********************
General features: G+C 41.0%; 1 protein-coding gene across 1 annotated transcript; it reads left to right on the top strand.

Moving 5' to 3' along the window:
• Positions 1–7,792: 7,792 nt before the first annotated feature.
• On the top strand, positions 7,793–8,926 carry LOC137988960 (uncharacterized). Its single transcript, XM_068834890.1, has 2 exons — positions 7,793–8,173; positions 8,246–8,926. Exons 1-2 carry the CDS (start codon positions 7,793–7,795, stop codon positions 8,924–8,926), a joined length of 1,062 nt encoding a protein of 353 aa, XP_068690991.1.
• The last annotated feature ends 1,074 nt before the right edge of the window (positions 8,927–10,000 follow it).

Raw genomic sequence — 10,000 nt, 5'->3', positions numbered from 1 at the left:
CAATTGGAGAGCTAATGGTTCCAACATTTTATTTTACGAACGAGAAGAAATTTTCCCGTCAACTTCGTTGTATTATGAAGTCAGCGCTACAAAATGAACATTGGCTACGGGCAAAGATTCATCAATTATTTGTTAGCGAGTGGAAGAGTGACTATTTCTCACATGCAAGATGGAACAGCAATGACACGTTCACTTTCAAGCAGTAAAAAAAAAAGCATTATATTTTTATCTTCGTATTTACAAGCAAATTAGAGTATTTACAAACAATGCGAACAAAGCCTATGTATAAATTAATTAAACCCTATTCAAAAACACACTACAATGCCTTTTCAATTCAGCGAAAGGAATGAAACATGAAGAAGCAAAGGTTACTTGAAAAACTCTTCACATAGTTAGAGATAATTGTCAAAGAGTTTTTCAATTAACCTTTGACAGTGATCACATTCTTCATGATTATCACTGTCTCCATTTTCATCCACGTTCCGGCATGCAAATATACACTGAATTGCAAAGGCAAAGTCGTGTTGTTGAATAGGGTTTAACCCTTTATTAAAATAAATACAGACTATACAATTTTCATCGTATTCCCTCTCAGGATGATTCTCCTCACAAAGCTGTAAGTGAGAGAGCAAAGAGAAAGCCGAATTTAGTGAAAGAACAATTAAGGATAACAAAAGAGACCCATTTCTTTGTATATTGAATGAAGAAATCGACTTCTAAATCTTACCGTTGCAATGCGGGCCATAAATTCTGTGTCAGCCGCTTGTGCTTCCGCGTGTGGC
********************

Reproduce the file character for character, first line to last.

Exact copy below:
General features: G+C 41.0%; 1 protein-coding gene across 1 annotated transcript; it reads left to right on the top strand.

Moving 5' to 3' along the window:
• Positions 1–7,792: 7,792 nt before the first annotated feature.
• On the top strand, positions 7,793–8,926 carry LOC137988960 (uncharacterized). Its single transcript, XM_068834890.1, has 2 exons — positions 7,793–8,173; positions 8,246–8,926. Exons 1-2 carry the CDS (start codon positions 7,793–7,795, stop codon positions 8,924–8,926), a joined length of 1,062 nt encoding a protein of 353 aa, XP_068690991.1.
• The last annotated feature ends 1,074 nt before the right edge of the window (positions 8,927–10,000 follow it).

Raw genomic sequence — 10,000 nt, 5'->3', positions numbered from 1 at the left:
CAATTGGAGAGCTAATGGTTCCAACATTTTATTTTACGAACGAGAAGAAATTTTCCCGTCAACTTCGTTGTATTATGAAGTCAGCGCTACAAAATGAACATTGGCTACGGGCAAAGATTCATCAATTATTTGTTAGCGAGTGGAAGAGTGACTATTTCTCACATGCAAGATGGAACAGCAATGACACGTTCACTTTCAAGCAGTAAAAAAAAAAGCATTATATTTTTATCTTCGTATTTACAAGCAAATTAGAGTATTTACAAACAATGCGAACAAAGCCTATGTATAAATTAATTAAACCCTATTCAAAAACACACTACAATGCCTTTTCAATTCAGCGAAAGGAATGAAACATGAAGAAGCAAAGGTTACTTGAAAAACTCTTCACATAGTTAGAGATAATTGTCAAAGAGTTTTTCAATTAACCTTTGACAGTGATCACATTCTTCATGATTATCACTGTCTCCATTTTCATCCACGTTCCGGCATGCAAATATACACTGAATTGCAAAGGCAAAGTCGTGTTGTTGAATAGGGTTTAACCCTTTATTAAAATAAATACAGACTATACAATTTTCATCGTATTCCCTCTCAGGATGATTCTCCTCACAAAGCTGTAAGTGAGAGAGCAAAGAGAAAGCCGAATTTAGTGAAAGAACAATTAAGGATAACAAAAGAGACCCATTTCTTTGTATATTGAATGAAGAAATCGACTTCTAAATCTTACCGTTGCAATGCGGGCCATAAATTCTGTGTCAGCCGCTTGTGCTTCCGCGTGTGGC